Oregon Passes Bill Requiring Insurers To Provide A Year's Worth Of Birth Control

Typically, women who take the birth control pill often have to visit the pharmacy every three or four weeks to refill their prescription. However, women in Oregon will be spared that inconvenience thanks to a new law which was signed into effect by Democratic Governor Kate Brown, who signed a bill requiring insurance companies to cover birth control prescriptions a year at a time.

 The bill, which passed through the state’s legislature with bipartisan support, will go in effect on Jan. 1. People with a birth control prescription will receive a three-month supply before being able to obtain a year-long refill.

Mary Nolan, interim executive director of Planned Parenthood Advocates of Oregon, praised the move. She said the benefits "are so obvious once you point them out. People had been accustomed to going along with 30 days for so long that people hadn't really questioned it.”  

Supporters argued that the legislation would help prevent unintended pregnancies, especially for those who live in rural areas and are unable to regularly visit pharmacies. “We knew that the medical research was very clear that filling a yearlong prescription all at once is a significant contributor to improving the effectiveness of birth control," Nolan said.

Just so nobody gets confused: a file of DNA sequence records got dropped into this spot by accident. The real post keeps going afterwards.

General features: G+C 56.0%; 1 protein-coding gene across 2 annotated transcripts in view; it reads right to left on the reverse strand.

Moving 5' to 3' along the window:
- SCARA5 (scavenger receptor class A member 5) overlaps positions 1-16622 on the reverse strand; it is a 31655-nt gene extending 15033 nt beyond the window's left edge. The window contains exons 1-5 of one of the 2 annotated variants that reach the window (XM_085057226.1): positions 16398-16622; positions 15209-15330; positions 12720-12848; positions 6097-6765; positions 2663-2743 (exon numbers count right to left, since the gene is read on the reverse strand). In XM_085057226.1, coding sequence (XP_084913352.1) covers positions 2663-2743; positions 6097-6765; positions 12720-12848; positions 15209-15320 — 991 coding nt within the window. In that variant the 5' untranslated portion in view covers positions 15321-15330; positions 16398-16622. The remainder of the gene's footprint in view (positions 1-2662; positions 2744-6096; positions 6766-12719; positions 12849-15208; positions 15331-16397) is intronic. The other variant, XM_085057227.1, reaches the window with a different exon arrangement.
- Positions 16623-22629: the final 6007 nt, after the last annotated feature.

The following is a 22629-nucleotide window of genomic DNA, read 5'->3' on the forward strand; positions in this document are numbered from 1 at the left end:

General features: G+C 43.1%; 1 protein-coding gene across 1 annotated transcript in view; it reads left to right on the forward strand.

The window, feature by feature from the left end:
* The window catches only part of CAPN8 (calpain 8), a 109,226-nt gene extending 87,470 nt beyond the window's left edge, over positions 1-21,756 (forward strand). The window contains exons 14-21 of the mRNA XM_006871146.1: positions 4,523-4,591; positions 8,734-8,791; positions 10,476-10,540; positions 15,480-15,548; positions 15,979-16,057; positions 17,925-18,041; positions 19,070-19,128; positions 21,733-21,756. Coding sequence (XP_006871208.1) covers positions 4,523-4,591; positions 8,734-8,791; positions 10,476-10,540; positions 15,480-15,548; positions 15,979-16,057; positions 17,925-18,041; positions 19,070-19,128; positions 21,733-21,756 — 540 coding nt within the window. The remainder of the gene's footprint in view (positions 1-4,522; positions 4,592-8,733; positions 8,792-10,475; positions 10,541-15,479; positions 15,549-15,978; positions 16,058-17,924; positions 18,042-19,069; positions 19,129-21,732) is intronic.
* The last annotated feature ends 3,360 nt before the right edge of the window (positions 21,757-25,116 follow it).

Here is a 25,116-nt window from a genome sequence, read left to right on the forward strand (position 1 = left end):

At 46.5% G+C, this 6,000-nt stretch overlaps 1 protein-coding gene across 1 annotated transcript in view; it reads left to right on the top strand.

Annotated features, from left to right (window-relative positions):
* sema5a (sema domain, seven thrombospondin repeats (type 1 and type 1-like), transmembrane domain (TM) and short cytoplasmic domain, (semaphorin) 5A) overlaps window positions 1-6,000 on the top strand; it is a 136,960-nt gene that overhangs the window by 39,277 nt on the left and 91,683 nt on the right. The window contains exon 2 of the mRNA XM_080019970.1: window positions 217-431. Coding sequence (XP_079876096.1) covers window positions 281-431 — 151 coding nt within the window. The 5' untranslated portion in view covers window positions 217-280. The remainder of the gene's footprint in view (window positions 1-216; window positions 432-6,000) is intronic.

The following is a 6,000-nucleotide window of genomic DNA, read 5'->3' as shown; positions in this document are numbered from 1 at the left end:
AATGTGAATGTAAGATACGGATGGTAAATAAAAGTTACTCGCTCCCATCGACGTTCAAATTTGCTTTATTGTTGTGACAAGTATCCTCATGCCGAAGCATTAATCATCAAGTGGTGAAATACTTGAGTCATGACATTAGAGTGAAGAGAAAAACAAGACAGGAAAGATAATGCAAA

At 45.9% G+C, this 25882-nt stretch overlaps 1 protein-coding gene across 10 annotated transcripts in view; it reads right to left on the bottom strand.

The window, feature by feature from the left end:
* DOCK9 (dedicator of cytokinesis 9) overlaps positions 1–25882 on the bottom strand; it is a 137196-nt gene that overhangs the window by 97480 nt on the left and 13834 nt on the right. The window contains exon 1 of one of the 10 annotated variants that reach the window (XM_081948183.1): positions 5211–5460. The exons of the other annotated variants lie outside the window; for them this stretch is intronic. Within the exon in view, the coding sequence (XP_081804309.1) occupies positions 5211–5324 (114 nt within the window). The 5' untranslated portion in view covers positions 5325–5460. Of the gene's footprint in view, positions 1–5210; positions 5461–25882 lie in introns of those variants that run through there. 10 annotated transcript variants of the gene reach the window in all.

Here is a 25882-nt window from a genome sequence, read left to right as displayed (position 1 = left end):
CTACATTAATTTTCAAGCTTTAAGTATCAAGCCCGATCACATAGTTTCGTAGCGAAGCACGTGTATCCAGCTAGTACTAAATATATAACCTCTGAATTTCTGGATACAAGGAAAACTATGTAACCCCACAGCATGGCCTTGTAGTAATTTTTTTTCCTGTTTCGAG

Detractors claimed it could increase healthcare costs for employers and insurers if a woman decided to stop taking the pills or changed prescriptions. "To me it's just a checkbook issue, plain and simple," Rep. Julie Parrish, a West Linn Republican, who opposed the bill.

Oregon continues to make strides towards easier access to contraception. Lawmakers are considering a different bill that would allow pharmacists to write birth control perscriptions, proved that women complete a self-administered screening. The measure already has bipartisan support.

Sources: The Huffington Post, ABC News Image via Monik Markus/Flickr


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